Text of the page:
Retiring does not mean you end up with free time!
What is really odd about the variable quality of the OS OpenData is that the high-quality, paid-for OS datasets (that we can’t use in OSM) don’t have any of these mistakes. You would expect that the OpenData is derived from the quality database, so how do these mistakes emerge? Then there’s the occasional variation between the OS Locator and OS StreetView names. There must be a manual process to introduce these mistakes, or a manual intervention to deliberately introduce them.
@pieren since the OS licence requires attribution (which OSM satisfies), easter eggs could be useful for OS to find unattributed use.
To help you understand OSM I suggest you do a little mapping. Look at the map around your home or somewhere you know well and see what is missing. Then try adding it, looking for the tags to use and the way the geometry works. This will then help you understand tagging a little. You need this knowledge to understand the rendering process of converting tags on objects into a rendered object.
I agree that voting is (and always has been) a stupid way to proceed. There are no approved tags, so how can any one vote to approve a tag or tag scheme?
I agree with Richard. I do not agree that consumers drive the approval process. Data consumers quickly understand that all OSM data needs parsing before it is used, either as it is loaded into, say, a database for use or as the data is actually used. This allows any grouping of tagging to be made, for example in one render I have I’m only slightly interested in landuse so I group landuse=residential, retail, commercial, industrial etc all as the same render. It’s easy, I only write the code once and use it any time in the future I want it. Tools like osm2pgsql with the ability to pre-process with LUA is a good example of this process. OSM data is often combined with data from other sources, such as elevation data, other open data or private data. This will never be in OSM format, so processing to combine them will always be needed.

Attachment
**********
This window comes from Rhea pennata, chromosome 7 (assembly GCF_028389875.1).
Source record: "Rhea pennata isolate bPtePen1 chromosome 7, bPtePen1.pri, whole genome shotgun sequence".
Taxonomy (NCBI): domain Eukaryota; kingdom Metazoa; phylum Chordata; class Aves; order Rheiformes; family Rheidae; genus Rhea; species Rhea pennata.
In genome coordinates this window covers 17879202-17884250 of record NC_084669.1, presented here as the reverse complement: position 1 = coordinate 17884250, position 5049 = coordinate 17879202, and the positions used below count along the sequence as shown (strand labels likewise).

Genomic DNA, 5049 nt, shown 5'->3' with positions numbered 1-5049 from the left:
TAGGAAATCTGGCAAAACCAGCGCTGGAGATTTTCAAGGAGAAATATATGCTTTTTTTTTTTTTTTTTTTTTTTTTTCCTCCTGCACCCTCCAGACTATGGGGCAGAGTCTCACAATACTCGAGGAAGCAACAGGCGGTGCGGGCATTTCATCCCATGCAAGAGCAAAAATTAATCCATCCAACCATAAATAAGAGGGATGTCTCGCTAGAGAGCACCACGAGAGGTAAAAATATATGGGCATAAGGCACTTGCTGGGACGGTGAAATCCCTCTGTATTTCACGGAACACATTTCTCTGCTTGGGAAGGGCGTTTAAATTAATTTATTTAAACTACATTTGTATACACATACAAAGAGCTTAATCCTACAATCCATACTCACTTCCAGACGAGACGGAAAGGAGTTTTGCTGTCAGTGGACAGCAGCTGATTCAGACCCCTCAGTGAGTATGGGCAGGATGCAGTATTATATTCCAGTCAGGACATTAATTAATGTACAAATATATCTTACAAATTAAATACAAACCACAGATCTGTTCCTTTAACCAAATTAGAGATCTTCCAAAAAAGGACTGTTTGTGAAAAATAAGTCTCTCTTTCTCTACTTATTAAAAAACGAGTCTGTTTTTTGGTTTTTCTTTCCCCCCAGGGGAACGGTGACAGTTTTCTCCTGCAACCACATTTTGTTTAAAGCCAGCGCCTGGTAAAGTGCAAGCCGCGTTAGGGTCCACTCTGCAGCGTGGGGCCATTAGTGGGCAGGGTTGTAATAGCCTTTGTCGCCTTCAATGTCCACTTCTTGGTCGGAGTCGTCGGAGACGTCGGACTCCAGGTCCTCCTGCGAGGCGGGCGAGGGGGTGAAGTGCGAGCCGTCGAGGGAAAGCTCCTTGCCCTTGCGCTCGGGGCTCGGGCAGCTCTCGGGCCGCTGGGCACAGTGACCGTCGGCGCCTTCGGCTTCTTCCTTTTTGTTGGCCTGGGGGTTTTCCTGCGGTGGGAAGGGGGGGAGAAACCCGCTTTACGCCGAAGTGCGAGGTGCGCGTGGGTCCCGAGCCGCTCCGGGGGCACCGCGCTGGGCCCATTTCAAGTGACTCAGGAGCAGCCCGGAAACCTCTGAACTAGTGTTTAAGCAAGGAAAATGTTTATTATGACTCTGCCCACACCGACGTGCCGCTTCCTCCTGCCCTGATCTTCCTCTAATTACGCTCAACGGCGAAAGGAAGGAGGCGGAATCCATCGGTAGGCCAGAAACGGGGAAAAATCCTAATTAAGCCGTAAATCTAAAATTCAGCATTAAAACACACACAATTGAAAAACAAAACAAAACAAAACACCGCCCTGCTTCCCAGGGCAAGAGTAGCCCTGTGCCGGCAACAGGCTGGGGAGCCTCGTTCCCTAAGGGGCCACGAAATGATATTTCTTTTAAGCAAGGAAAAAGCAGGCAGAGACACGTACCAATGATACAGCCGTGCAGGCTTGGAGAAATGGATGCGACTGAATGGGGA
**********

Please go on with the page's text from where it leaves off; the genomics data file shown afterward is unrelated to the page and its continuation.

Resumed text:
Wiki fiddlers usually don’t seem to understand this at all.
Some of the tags proposed are simple, useful and should just be used. So no voting is needed, only documentation so other people can choose to use the same tags. Some tagging schemes are not simple at all, sometimes producing a rival scheme to an existing set of tags. Then data consumers have to deal with both schemes. That’s not too hard, write the code once and use it over and over. The real problem is that mappers are then confused and some take up positions in rival camps. Mappers are out most precious resource, anything that confuses them is A Bad Thing.
I feel most of the tag approval process is well meaning, but the idea that simply ‘voting’ to ‘approve’ a change to an existing tag scheme means that must be adopted is short-sighted and even arrogant.
A mass edit, justified by a wiki vote, is not something I like. We want OSM to be used. Not all OSM data consumers follow OSM closely, indeed I’d hope that they don’t need to be glued to OSM. They won’t follow the minutiae of the mailing lists or wiki (who can blame them?). Hacking around with existing tagging schemes that is then implemented by a mass edit is going to break the system used by some consumers of OSM data. They will fix it, probably fairly easily, but not before their broken system has been noticed, reported and reduced the confidence in OSM data both by the data consumer and their clients.
The voting system has been criticised for years. What do we need to do to remove this damaging process?
The tagging mailing list is wonderful. It keeps most of the pointless, circular discussions about tags that no one cares about off the other, more useful lists.